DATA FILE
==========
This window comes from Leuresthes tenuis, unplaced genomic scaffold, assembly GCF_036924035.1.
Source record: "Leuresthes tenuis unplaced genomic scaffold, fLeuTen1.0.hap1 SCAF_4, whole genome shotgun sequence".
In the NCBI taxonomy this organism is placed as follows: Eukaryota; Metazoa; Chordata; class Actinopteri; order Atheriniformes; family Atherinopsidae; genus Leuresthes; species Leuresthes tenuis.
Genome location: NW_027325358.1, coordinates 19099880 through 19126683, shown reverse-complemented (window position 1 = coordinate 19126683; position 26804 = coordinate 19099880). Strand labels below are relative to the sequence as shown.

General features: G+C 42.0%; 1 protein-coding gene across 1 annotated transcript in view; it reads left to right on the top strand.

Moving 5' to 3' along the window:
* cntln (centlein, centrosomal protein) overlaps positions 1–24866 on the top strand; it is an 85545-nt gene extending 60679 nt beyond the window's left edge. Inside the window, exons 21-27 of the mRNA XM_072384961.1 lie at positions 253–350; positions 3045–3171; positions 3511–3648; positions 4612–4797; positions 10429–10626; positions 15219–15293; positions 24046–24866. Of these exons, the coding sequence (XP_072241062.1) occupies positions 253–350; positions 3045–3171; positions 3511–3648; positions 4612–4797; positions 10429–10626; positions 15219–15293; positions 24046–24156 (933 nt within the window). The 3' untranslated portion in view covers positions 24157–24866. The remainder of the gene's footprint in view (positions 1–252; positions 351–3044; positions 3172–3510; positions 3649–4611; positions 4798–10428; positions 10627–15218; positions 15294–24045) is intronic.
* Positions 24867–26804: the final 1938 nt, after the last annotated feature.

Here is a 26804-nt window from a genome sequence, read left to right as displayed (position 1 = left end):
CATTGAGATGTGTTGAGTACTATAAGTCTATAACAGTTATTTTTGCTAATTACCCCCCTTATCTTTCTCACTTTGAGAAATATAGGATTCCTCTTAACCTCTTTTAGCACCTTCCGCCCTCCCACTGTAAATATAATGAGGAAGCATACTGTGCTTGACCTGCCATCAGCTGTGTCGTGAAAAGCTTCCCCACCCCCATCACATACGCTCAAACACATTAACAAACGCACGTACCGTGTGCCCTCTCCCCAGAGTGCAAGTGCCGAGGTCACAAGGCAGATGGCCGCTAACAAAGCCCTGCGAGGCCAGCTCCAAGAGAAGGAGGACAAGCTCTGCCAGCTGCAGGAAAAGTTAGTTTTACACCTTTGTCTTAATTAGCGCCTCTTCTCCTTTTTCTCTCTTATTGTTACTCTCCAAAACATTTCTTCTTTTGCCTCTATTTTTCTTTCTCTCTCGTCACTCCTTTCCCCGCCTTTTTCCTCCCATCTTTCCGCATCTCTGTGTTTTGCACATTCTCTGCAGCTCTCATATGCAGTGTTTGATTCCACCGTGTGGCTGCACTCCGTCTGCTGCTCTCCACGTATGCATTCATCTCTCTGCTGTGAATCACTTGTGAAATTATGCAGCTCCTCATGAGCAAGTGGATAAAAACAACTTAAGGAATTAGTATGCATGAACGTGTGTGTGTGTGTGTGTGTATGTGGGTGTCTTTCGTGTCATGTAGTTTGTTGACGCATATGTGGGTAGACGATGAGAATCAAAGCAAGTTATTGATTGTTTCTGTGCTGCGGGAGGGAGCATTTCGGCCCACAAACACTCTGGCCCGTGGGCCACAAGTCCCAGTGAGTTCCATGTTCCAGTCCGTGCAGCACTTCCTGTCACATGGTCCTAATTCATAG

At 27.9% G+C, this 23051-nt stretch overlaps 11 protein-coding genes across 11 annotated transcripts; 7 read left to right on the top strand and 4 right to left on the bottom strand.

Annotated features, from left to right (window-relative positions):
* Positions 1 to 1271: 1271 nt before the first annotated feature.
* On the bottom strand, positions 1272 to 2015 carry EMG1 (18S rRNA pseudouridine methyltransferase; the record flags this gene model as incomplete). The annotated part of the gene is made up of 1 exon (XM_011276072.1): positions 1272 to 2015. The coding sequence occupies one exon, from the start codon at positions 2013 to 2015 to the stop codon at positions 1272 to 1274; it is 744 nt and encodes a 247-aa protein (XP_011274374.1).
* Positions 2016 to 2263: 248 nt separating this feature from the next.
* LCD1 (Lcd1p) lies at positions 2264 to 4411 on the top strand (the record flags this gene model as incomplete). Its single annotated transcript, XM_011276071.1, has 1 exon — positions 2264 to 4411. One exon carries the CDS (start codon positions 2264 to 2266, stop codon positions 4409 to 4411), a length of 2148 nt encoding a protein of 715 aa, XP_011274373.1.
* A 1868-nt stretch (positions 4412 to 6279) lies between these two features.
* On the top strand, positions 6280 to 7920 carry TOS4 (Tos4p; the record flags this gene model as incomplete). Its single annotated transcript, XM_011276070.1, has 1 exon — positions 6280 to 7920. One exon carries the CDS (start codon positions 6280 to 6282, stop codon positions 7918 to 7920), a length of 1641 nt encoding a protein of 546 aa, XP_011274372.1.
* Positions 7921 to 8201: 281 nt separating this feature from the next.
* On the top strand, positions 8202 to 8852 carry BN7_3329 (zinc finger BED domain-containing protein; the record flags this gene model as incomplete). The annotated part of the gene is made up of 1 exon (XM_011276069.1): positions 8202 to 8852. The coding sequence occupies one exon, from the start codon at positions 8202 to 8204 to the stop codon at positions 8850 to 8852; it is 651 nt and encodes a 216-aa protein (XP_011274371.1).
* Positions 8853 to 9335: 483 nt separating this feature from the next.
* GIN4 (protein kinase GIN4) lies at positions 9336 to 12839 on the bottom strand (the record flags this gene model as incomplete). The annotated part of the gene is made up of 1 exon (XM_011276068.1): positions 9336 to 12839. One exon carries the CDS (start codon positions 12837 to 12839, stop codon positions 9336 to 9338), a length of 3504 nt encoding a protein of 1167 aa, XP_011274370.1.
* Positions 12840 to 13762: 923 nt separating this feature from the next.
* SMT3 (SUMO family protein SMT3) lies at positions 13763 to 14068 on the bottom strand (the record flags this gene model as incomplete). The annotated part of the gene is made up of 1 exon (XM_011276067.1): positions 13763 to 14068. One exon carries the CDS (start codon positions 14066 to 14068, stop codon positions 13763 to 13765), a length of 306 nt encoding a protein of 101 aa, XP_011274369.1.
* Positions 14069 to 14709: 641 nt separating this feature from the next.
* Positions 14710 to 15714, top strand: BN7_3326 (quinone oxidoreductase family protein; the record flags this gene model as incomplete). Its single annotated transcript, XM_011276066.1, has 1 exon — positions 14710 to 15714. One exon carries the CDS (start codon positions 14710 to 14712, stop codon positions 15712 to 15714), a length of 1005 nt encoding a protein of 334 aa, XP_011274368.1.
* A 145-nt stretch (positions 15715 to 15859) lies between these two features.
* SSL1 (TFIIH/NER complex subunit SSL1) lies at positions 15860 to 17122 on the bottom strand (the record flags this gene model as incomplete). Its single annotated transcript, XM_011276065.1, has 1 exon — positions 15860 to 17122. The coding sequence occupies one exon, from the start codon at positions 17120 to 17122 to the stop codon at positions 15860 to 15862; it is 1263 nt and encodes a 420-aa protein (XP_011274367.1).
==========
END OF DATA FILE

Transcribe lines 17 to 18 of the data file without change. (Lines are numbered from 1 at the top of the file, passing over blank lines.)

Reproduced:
* A 1868-nt stretch (positions 4412 to 6279) lies between these two features.
* On the top strand, positions 6280 to 7920 carry TOS4 (Tos4p; the record flags this gene model as incomplete). Its single annotated transcript, XM_011276070.1, has 1 exon — positions 6280 to 7920. One exon carries the CDS (start codon positions 6280 to 6282, stop codon positions 7918 to 7920), a length of 1641 nt encoding a protein of 546 aa, XP_011274372.1.